From Andrew Frost…
Of all the natural formations of the landscape few are as psychologically rich as the cave. Used for millennia as natural shelters by people around the world, the cave lays at the heart of human history, both as a site of cultural significance but also as an entry into an uncanny relationship with nature. Given its central role in ancient philosophy as a place where other worlds and states of being might be glimpsed, entry into the cave space has remained a hugely attractive idea for artists to explore, from Indigenous and Colonial artists to contemporary practitioners.
Exhibiting new and existing works by Locust Jones, Talitha Kennedy, Catherine O’Donnell and Kelly O’Dempsey and with a film by Matt Creswell and a performance by Tanya Vogues, A General Map of Caves tackles its subject as a metaphor, the artworks recording “…the vast and intimate territories and the physical and psychological spaces the [artists] have encountered” while treating the cave as “…a metaphor for the abyss […] and the map an invitation to the void in which the viewer is free to invest” themselves.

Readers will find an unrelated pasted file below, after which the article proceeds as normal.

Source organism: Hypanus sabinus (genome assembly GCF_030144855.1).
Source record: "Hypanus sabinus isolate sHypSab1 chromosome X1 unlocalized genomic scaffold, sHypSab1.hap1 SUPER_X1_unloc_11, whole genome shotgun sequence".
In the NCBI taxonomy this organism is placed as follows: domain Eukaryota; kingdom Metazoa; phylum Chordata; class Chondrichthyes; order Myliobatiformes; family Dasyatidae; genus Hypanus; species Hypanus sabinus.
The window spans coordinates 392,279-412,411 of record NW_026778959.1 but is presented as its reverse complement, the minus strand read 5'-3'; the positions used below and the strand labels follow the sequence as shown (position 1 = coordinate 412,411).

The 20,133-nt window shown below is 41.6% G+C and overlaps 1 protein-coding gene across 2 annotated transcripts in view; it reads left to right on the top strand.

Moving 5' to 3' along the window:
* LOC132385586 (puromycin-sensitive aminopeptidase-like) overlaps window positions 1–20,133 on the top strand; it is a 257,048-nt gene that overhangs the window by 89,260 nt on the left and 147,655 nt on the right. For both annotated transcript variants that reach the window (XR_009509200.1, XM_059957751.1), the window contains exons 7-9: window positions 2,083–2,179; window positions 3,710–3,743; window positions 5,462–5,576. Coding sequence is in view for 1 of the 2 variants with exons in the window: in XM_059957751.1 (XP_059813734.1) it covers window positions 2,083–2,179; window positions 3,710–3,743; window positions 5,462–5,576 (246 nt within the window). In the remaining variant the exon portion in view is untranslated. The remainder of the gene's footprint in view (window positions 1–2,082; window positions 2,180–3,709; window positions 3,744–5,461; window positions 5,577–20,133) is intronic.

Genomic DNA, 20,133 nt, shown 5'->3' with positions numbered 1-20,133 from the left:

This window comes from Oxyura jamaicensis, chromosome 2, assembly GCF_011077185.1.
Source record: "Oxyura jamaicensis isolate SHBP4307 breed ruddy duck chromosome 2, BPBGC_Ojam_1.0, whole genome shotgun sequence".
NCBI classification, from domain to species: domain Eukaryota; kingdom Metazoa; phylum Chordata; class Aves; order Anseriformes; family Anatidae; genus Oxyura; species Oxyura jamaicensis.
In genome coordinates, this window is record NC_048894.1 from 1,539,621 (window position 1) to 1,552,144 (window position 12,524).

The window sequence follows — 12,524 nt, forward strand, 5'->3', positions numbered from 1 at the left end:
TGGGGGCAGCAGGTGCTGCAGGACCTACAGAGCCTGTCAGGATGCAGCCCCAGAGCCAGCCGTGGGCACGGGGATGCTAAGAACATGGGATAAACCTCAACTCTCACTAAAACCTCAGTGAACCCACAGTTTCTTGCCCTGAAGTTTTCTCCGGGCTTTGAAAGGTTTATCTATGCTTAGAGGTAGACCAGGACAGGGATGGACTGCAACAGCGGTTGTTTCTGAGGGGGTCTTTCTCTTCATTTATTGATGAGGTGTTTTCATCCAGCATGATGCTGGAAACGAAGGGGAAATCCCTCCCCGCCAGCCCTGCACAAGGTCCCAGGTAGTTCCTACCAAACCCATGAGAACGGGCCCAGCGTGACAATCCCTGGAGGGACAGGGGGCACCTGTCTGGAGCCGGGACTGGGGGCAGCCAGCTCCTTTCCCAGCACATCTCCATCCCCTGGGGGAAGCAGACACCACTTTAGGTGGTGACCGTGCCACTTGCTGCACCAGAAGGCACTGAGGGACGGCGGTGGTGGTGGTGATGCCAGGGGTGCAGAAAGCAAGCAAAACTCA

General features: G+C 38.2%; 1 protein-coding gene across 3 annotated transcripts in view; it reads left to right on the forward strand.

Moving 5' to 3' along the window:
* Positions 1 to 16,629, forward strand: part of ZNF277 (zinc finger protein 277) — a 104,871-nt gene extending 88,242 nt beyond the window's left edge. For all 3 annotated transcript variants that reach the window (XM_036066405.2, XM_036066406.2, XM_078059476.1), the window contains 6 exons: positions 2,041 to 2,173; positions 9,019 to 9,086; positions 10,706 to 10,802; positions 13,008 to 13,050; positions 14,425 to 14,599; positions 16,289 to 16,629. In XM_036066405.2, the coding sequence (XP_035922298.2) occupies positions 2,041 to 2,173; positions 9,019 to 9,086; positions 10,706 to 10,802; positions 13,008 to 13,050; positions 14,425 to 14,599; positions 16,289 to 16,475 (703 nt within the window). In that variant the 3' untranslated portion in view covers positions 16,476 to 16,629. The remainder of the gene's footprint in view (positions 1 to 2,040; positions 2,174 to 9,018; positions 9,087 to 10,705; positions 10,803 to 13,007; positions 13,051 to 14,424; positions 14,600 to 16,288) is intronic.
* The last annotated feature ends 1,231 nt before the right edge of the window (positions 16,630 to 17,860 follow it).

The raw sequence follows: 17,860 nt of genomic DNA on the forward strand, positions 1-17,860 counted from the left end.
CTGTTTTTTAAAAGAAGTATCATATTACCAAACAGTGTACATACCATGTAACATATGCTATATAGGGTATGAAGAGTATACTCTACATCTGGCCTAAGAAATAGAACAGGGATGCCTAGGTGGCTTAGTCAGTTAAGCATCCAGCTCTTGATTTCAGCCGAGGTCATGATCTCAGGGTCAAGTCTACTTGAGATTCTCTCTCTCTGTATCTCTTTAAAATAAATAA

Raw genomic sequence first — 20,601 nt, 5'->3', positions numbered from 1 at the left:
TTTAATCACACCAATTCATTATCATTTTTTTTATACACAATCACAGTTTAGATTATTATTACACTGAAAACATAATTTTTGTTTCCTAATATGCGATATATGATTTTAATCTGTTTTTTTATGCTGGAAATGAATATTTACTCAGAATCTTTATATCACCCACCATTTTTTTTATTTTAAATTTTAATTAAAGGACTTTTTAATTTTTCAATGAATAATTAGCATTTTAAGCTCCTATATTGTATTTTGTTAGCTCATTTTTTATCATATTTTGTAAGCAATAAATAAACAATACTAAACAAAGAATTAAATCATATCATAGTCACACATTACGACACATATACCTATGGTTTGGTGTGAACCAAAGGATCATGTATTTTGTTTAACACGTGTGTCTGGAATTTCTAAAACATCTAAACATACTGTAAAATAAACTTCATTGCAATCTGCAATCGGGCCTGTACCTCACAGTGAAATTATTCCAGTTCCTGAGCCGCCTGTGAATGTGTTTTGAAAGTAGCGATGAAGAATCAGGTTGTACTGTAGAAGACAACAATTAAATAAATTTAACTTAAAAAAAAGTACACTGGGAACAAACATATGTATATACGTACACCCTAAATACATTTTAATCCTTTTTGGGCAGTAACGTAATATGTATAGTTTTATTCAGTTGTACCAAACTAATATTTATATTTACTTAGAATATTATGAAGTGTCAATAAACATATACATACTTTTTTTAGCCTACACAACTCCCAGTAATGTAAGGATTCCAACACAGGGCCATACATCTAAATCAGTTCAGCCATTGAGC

Until June 14
Hawkesbury Regional Gallery, Windsor
Pic: Talitha Kennedy, My heart is a rhizome, 2012. Ink on paper. 60 x 42cm.